The Emir, His Highness, Sheikh Hamad bin Khalifa Al Thani, declared the media free in the country in 1995 and with the launch of Al Jazeera, we have shown the world that Qatar is a country which allows different opinions to be heard.
We were, therefore, quite surprised by the outcome of a debate in the Advisory Council on Monday, which called for stringent punishment to be given to Qatar-based journalists who write against the ruler, national security, religion and the Constitution.
First of all, all the above subjects are already protected by the Qatari Law. Second, we must remember that there is a provision in the Qatari Constitution which allows its revision at a future date by the next generation. We have a saying in Arabic which roughly translates into English as ‘one generation cannot control another’. By raising this debate, the Advisory Council has made a generalised conclusion without addressing the issue directly.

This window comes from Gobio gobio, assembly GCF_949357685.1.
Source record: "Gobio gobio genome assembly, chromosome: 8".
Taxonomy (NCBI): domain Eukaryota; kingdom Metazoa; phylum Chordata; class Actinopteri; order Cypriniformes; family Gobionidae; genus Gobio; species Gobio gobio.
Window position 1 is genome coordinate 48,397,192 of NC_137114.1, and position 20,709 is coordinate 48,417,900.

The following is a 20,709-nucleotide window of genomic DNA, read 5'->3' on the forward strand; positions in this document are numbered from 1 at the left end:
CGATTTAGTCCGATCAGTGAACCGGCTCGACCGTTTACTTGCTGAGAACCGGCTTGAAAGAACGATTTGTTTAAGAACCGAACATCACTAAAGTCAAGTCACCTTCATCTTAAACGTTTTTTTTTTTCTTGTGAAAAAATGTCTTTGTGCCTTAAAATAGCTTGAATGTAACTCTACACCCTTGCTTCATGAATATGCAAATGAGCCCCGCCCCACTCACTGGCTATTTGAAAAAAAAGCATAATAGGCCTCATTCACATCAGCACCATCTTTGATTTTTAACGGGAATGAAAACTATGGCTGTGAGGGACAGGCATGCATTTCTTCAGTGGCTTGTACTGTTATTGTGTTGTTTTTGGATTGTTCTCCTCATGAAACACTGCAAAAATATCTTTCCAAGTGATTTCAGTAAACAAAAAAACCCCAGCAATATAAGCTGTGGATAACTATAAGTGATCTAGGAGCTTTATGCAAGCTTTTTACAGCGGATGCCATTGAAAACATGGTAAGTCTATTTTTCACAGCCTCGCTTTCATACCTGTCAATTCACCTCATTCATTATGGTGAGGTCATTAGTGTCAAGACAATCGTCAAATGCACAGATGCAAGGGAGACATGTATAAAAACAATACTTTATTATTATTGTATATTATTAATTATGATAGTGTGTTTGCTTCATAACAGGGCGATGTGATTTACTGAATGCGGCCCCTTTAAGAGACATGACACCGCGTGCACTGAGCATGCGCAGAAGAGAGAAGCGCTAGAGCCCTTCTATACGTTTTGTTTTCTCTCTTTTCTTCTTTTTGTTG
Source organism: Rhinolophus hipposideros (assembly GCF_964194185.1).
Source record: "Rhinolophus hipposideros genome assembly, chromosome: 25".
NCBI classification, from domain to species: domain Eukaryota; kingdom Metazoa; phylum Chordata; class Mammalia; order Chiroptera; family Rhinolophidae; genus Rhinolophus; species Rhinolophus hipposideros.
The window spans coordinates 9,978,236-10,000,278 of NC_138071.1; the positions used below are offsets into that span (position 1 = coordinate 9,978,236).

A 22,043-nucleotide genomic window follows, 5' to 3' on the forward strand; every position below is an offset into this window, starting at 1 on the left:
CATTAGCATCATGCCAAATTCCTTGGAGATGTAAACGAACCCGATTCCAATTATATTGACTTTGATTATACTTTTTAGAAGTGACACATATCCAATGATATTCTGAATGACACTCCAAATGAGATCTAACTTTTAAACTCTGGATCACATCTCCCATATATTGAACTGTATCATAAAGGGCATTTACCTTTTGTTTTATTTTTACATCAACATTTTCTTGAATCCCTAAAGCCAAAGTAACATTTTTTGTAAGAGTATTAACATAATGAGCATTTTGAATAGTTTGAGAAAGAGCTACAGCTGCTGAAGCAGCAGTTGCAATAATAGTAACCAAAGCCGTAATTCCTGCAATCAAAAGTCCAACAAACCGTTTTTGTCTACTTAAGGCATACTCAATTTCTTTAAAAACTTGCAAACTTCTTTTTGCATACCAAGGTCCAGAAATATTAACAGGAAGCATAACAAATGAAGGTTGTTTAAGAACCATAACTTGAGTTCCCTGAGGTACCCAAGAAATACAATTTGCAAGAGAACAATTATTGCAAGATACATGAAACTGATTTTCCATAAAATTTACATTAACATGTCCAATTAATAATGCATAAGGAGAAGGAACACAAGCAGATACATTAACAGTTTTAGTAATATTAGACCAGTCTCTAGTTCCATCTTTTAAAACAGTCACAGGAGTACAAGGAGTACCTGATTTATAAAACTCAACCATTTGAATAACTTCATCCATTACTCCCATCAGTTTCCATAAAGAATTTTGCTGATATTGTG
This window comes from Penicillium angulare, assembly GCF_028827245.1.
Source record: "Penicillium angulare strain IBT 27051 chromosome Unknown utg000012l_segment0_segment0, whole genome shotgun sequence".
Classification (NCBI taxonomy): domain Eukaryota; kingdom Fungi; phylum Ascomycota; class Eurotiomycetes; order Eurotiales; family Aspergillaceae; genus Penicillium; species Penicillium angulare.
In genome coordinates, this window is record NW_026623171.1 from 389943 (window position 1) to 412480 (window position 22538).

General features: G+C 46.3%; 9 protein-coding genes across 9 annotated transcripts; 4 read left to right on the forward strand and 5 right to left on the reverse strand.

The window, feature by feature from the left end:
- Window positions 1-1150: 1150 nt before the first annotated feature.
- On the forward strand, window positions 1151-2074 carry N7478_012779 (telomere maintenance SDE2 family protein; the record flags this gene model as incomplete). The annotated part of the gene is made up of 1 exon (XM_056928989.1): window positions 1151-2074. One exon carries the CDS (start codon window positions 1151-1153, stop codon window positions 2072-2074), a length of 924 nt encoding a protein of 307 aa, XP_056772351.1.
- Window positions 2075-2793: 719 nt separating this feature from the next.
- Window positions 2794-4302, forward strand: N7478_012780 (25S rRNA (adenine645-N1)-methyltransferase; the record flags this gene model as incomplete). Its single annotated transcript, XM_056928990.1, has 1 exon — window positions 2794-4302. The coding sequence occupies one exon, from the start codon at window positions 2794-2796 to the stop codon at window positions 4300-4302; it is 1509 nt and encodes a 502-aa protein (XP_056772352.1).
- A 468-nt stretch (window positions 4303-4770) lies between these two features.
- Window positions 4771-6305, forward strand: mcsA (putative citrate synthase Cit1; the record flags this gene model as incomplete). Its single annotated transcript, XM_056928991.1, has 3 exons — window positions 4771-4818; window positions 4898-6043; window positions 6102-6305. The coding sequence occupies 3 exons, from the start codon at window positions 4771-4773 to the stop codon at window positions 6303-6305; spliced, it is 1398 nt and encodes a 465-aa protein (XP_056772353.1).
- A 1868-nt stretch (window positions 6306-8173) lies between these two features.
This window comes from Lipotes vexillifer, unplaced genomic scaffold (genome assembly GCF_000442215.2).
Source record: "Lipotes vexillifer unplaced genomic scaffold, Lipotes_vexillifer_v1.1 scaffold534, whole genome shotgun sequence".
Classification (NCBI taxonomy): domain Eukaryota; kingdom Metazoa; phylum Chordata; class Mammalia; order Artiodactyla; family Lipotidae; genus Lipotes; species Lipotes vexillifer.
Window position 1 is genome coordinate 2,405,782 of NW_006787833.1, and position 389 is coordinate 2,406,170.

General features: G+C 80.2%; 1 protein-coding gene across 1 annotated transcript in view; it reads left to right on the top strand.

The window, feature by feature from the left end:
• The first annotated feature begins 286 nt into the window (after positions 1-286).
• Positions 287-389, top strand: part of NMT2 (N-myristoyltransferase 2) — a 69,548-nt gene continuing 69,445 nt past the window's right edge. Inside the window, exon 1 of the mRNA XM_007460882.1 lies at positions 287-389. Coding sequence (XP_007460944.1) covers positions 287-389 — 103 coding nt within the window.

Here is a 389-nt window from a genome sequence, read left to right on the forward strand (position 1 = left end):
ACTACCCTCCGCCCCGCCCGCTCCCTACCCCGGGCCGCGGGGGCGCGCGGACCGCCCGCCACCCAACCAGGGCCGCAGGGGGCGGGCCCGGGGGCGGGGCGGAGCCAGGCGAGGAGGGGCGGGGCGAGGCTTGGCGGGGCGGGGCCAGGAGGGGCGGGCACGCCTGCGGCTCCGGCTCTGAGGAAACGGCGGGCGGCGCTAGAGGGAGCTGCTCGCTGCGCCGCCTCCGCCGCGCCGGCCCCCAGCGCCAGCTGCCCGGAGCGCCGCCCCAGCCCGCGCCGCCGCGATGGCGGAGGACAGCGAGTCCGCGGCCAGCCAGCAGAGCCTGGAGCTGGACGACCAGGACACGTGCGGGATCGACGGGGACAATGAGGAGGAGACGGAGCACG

We find it strange that the Advisory Council, made up of Qatari nationals, has this kind of opinion when His Highness The Emir has given us the freedom to voice our opinion on issues freely and in a fair manner.
We are concerned as a Qatari newspaper that if these restrictions are imposed on Qatari journalists, they will be afraid to report news and events as they see them. Needless to say, the impact on foreign scribes here would be too deterring.
I am an avid reader of local newspapers. None of them has ever written anything objectionable against the four subjects referred to in the Advisory Council debate. The Advisory Council, I am afraid, has failed to address the issue of irresponsible journalism. Other nations will find it strange that a country which advocates media freedom through the establishment of Al Jazeera will condone such practice. If there is any misuse, it shouldn’t be generalised. Doing this would soil Qatar’s image in the world.
Given this backdrop, we urge the authorities concerned in Qatar to come up with a new Media Law that would protect the freedom of our journalists, especially as the old press legislation was enforced years ago, in 1979.
Khalid Abdul Rahim Al Sayed is the Editor-in-Chief of The Peninsula